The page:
Home > Physics > Detecting Fake Silver: Conductivity of Metal

Detecting Fake Silver: Conductivity of Metal

By: Suzanne Elvidge BSc (hons), MSc - Updated: 24 Aug 2012 |
Heat Conduction Convection Radiation

Heat travels in three different ways – conduction (heat travelling through a solid), convection (heat travelling through liquids and gases) and radiation (heat travelling through empty spaces).

Detecting Fake Silver: Heat Conductivity in Metal

To find out if a spoon is real silver, put it in a mug with a similar solid silver spoon. Put a dab of butter on the end of each spoon, and stick something to the butter, for example a dried pea, a grain of rice, or a small piece of dried pasta. Pour boiling water into the mug, and see which item drops off first. If the pea falls off the silver spoon before the unknown spoon, the unknown spoon probably isn't solid silver. This works because silver conducts heat more quickly than any other metal, so melts the butter first and the pea, grain of rice or piece of pasta falls off.

How is Heat Conducted?

When a solid is heated, the molecules start to vibrate more. The vibrating molecules knock into the next set of molecules, and the next, and the next, passing the vibration (heat energy) on, and so passing the heat along the solid. Put a metal-handled table knife or fork in a mug of hot water – does the handle get warm? How long does it take? Try it with a wooden or plastic kitchen utensil – does the heat travel through the wood or plastic?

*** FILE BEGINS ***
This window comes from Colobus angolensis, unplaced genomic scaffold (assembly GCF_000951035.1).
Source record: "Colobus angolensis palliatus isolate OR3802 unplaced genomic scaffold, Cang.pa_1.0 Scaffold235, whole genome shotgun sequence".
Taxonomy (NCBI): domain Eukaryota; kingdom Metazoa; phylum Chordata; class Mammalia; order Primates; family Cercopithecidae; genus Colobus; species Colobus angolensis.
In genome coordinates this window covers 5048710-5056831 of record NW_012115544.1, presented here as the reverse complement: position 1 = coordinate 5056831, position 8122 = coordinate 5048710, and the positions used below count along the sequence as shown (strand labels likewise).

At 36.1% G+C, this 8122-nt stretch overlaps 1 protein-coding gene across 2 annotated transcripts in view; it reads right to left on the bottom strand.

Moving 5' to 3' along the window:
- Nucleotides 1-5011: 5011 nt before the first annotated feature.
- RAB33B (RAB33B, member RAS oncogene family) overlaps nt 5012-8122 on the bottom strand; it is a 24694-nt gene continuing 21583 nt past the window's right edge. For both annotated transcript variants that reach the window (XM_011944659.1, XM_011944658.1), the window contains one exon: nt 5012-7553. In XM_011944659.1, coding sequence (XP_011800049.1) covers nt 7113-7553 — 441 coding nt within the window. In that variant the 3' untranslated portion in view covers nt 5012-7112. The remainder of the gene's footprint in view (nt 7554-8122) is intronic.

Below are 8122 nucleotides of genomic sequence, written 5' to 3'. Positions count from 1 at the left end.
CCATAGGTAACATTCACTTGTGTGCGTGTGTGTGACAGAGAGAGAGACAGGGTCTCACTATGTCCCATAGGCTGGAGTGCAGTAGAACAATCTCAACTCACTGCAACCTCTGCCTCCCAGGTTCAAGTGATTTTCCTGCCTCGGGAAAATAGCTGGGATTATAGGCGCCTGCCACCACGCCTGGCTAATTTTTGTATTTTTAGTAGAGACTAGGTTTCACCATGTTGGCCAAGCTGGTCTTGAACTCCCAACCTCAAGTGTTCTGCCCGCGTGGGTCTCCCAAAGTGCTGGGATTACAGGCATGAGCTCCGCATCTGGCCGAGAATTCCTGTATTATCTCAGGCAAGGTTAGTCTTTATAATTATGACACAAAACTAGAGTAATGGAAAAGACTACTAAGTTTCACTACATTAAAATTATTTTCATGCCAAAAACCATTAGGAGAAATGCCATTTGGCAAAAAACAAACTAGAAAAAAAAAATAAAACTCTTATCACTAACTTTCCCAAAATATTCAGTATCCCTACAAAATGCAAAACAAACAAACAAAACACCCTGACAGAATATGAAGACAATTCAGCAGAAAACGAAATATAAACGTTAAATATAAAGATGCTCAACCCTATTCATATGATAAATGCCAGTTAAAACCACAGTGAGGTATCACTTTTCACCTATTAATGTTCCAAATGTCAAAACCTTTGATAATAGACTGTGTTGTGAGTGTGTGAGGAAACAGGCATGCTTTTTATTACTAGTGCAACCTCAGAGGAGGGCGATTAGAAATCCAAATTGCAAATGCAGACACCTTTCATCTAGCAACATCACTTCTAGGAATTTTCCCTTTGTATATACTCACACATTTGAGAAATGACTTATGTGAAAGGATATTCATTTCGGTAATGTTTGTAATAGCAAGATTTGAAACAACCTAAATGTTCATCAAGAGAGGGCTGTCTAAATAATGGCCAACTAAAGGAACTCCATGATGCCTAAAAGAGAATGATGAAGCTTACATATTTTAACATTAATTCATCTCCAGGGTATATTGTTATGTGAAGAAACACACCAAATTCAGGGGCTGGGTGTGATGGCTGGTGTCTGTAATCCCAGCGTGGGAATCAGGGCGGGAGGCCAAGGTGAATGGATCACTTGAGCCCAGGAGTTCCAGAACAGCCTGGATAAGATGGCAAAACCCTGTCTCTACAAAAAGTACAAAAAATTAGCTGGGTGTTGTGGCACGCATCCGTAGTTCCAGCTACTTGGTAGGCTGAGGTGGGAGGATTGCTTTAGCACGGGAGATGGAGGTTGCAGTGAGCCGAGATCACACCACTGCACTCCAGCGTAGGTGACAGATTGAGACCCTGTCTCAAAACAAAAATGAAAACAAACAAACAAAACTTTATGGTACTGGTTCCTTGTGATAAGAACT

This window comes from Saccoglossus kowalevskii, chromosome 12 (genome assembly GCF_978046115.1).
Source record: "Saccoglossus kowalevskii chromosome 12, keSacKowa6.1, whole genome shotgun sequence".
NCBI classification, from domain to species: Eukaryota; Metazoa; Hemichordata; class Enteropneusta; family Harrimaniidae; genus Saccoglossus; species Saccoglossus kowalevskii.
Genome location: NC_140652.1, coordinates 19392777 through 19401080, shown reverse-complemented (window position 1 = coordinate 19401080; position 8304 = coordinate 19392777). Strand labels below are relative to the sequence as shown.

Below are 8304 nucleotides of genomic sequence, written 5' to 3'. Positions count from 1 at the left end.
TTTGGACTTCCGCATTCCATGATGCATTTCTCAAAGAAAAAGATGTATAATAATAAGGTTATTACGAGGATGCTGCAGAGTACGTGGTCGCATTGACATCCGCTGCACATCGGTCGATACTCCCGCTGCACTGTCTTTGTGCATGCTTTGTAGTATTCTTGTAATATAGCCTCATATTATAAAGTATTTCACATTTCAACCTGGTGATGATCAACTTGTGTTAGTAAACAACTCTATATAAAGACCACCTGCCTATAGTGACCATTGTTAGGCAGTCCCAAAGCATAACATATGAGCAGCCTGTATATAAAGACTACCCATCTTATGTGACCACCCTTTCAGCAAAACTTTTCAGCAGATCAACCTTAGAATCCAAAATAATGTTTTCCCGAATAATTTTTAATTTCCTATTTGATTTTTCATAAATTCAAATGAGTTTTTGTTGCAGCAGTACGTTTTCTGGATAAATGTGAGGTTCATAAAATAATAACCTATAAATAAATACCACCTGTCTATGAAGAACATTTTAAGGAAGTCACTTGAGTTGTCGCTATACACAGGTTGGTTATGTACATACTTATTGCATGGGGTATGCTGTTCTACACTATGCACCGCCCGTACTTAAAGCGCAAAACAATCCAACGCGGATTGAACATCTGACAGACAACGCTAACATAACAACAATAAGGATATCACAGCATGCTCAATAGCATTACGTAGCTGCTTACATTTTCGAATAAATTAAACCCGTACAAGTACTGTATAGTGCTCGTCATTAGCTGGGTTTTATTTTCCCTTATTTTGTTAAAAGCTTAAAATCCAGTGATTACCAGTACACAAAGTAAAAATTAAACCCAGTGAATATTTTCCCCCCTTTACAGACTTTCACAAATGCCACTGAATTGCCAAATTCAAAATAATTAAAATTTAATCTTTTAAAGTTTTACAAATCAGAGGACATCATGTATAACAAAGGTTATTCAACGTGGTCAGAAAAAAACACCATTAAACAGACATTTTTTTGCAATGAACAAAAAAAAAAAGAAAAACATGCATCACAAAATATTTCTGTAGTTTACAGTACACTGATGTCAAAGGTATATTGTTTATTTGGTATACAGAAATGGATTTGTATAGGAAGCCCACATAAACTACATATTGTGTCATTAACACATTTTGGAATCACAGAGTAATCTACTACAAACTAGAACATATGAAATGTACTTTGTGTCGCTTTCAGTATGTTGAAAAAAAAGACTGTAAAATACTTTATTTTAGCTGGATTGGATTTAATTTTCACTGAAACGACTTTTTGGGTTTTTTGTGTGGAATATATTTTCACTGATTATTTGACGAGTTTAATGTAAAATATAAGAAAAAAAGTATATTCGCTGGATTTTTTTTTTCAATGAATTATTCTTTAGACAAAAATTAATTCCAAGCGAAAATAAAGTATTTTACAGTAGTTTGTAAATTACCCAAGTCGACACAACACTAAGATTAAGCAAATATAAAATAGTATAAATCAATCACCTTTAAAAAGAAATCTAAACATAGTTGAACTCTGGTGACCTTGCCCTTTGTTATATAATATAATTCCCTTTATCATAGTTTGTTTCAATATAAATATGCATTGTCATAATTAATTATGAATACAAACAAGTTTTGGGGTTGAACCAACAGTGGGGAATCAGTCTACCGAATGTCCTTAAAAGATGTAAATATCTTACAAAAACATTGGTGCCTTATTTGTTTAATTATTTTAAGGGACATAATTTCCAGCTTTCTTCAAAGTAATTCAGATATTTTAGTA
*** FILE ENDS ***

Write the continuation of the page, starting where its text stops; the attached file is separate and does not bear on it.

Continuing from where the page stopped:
Materials that are good conductors of heat, such as metals, feel cold to the touch, because they conduct body heat away quickly. Materials that are poor conductors of heat, such as plastic and wood, feel warm to the touch, because they do not conduct the heat away. Poor conductors of heat are also called insulators.

Uses Of Heat Conductivity

Many houses are heated with radiators, which are hollow metal tanks connected to each other by pipes. A pump moves hot water from a boiler through the radiators and pipes. The metal conducts the heat from the water, where it heats the room by convection and radiation.

Pans are usually made of metal, because this will conduct the heat from the hotplate to the food.

Insulating materials are used to keep heat in, for example fibreglass loft insulation, double-glazing (the air trapped between the two panes of glass is an insulator), wool jumpers and carpets. Insulating materials are also used to keep the cold in, for example the polystyrene in the walls of a cool box or a fridge.

Leave two cans of drink in the fridge overnight to get really cold. Get two boxes the same size, and fill one with shredded paper. Put one can in the empty box and the other in the box full of shredded paper, making sure that there is paper all around the can, including underneath and on top. Close both boxes and leave for a couple of hours – which can is colder? The shredded paper should have acted as insulation. This technique is used for ‘haybox cooking’, where a pot of food is heated to boiling, and then the pot is put in a box surrounded with insulation. This retains the heat and the food carries on cooking.

Pan handles and the handles of kitchen utensils are usually made of plastic or wood, to insulate the person cooking from the heat.

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